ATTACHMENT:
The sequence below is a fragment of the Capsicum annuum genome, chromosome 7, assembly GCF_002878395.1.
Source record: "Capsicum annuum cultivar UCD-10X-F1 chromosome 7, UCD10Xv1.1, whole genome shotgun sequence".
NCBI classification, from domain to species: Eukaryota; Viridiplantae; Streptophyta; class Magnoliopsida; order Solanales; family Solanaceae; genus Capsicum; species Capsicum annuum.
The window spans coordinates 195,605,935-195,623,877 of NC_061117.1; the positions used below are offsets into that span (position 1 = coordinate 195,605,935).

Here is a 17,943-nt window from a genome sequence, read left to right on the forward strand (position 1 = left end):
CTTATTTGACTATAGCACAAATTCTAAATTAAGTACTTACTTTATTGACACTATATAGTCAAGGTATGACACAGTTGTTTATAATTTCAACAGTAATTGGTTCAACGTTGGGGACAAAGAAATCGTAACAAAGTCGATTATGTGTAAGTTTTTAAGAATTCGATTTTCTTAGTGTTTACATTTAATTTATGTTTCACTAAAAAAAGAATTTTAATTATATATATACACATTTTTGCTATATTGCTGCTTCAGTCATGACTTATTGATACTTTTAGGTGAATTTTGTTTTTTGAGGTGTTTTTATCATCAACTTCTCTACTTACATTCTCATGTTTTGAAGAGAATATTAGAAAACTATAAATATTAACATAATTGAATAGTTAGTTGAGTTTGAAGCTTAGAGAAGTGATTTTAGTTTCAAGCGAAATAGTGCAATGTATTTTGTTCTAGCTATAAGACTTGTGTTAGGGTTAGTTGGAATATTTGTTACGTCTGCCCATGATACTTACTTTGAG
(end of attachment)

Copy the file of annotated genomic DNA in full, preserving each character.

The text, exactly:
The sequence below is a fragment of the Capsicum annuum genome, chromosome 7, assembly GCF_002878395.1.
Source record: "Capsicum annuum cultivar UCD-10X-F1 chromosome 7, UCD10Xv1.1, whole genome shotgun sequence".
NCBI classification, from domain to species: Eukaryota; Viridiplantae; Streptophyta; class Magnoliopsida; order Solanales; family Solanaceae; genus Capsicum; species Capsicum annuum.
The window spans coordinates 195,605,935-195,623,877 of NC_061117.1; the positions used below are offsets into that span (position 1 = coordinate 195,605,935).

Here is a 17,943-nt window from a genome sequence, read left to right on the forward strand (position 1 = left end):
CTTATTTGACTATAGCACAAATTCTAAATTAAGTACTTACTTTATTGACACTATATAGTCAAGGTATGACACAGTTGTTTATAATTTCAACAGTAATTGGTTCAACGTTGGGGACAAAGAAATCGTAACAAAGTCGATTATGTGTAAGTTTTTAAGAATTCGATTTTCTTAGTGTTTACATTTAATTTATGTTTCACTAAAAAAAGAATTTTAATTATATATATACACATTTTTGCTATATTGCTGCTTCAGTCATGACTTATTGATACTTTTAGGTGAATTTTGTTTTTTGAGGTGTTTTTATCATCAACTTCTCTACTTACATTCTCATGTTTTGAAGAGAATATTAGAAAACTATAAATATTAACATAATTGAATAGTTAGTTGAGTTTGAAGCTTAGAGAAGTGATTTTAGTTTCAAGCGAAATAGTGCAATGTATTTTGTTCTAGCTATAAGACTTGTGTTAGGGTTAGTTGGAATATTTGTTACGTCTGCCCATGATACTTACTTTGAG